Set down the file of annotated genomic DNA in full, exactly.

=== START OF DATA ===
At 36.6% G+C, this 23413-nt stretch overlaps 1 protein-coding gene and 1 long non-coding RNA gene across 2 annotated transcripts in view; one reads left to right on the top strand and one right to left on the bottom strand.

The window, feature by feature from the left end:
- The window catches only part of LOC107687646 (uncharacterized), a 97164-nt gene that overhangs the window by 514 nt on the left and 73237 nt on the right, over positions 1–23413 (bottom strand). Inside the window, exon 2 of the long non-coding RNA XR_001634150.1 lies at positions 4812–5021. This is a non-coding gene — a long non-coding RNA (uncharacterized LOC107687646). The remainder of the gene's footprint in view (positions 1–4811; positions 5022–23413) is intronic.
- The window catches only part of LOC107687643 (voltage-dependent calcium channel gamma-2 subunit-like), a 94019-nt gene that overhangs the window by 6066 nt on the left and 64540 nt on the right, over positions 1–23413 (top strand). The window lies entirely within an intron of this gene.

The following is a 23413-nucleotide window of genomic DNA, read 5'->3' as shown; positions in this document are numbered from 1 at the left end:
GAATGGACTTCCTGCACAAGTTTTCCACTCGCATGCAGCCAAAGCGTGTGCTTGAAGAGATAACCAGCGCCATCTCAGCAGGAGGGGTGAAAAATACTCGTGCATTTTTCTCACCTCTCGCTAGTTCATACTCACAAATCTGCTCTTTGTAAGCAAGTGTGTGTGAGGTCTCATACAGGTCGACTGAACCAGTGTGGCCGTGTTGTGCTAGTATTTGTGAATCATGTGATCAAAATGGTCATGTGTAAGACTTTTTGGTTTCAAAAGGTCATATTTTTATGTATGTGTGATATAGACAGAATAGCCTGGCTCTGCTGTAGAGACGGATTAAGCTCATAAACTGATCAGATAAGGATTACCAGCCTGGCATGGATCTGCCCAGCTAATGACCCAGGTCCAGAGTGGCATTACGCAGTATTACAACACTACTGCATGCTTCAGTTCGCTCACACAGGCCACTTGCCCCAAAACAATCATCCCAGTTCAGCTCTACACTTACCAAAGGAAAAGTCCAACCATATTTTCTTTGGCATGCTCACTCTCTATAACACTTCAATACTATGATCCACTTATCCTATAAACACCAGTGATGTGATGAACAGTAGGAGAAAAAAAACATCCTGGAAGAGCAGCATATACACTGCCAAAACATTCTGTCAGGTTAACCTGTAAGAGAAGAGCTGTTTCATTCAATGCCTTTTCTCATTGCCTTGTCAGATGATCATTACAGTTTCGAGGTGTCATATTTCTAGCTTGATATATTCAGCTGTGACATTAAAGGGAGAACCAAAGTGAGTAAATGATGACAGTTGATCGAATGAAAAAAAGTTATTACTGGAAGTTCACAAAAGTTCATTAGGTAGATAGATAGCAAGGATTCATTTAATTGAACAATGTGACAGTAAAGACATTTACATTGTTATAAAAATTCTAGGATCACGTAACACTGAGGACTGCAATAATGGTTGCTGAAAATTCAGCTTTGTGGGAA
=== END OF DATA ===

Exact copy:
At 36.6% G+C, this 23413-nt stretch overlaps 1 protein-coding gene and 1 long non-coding RNA gene across 2 annotated transcripts in view; one reads left to right on the top strand and one right to left on the bottom strand.

The window, feature by feature from the left end:
- The window catches only part of LOC107687646 (uncharacterized), a 97164-nt gene that overhangs the window by 514 nt on the left and 73237 nt on the right, over positions 1–23413 (bottom strand). Inside the window, exon 2 of the long non-coding RNA XR_001634150.1 lies at positions 4812–5021. This is a non-coding gene — a long non-coding RNA (uncharacterized LOC107687646). The remainder of the gene's footprint in view (positions 1–4811; positions 5022–23413) is intronic.
- The window catches only part of LOC107687643 (voltage-dependent calcium channel gamma-2 subunit-like), a 94019-nt gene that overhangs the window by 6066 nt on the left and 64540 nt on the right, over positions 1–23413 (top strand). The window lies entirely within an intron of this gene.

The following is a 23413-nucleotide window of genomic DNA, read 5'->3' as shown; positions in this document are numbered from 1 at the left end:
GAATGGACTTCCTGCACAAGTTTTCCACTCGCATGCAGCCAAAGCGTGTGCTTGAAGAGATAACCAGCGCCATCTCAGCAGGAGGGGTGAAAAATACTCGTGCATTTTTCTCACCTCTCGCTAGTTCATACTCACAAATCTGCTCTTTGTAAGCAAGTGTGTGTGAGGTCTCATACAGGTCGACTGAACCAGTGTGGCCGTGTTGTGCTAGTATTTGTGAATCATGTGATCAAAATGGTCATGTGTAAGACTTTTTGGTTTCAAAAGGTCATATTTTTATGTATGTGTGATATAGACAGAATAGCCTGGCTCTGCTGTAGAGACGGATTAAGCTCATAAACTGATCAGATAAGGATTACCAGCCTGGCATGGATCTGCCCAGCTAATGACCCAGGTCCAGAGTGGCATTACGCAGTATTACAACACTACTGCATGCTTCAGTTCGCTCACACAGGCCACTTGCCCCAAAACAATCATCCCAGTTCAGCTCTACACTTACCAAAGGAAAAGTCCAACCATATTTTCTTTGGCATGCTCACTCTCTATAACACTTCAATACTATGATCCACTTATCCTATAAACACCAGTGATGTGATGAACAGTAGGAGAAAAAAAACATCCTGGAAGAGCAGCATATACACTGCCAAAACATTCTGTCAGGTTAACCTGTAAGAGAAGAGCTGTTTCATTCAATGCCTTTTCTCATTGCCTTGTCAGATGATCATTACAGTTTCGAGGTGTCATATTTCTAGCTTGATATATTCAGCTGTGACATTAAAGGGAGAACCAAAGTGAGTAAATGATGACAGTTGATCGAATGAAAAAAAGTTATTACTGGAAGTTCACAAAAGTTCATTAGGTAGATAGATAGCAAGGATTCATTTAATTGAACAATGTGACAGTAAAGACATTTACATTGTTATAAAAATTCTAGGATCACGTAACACTGAGGACTGCAATAATGGTTGCTGAAAATTCAGCTTTGTGGGAA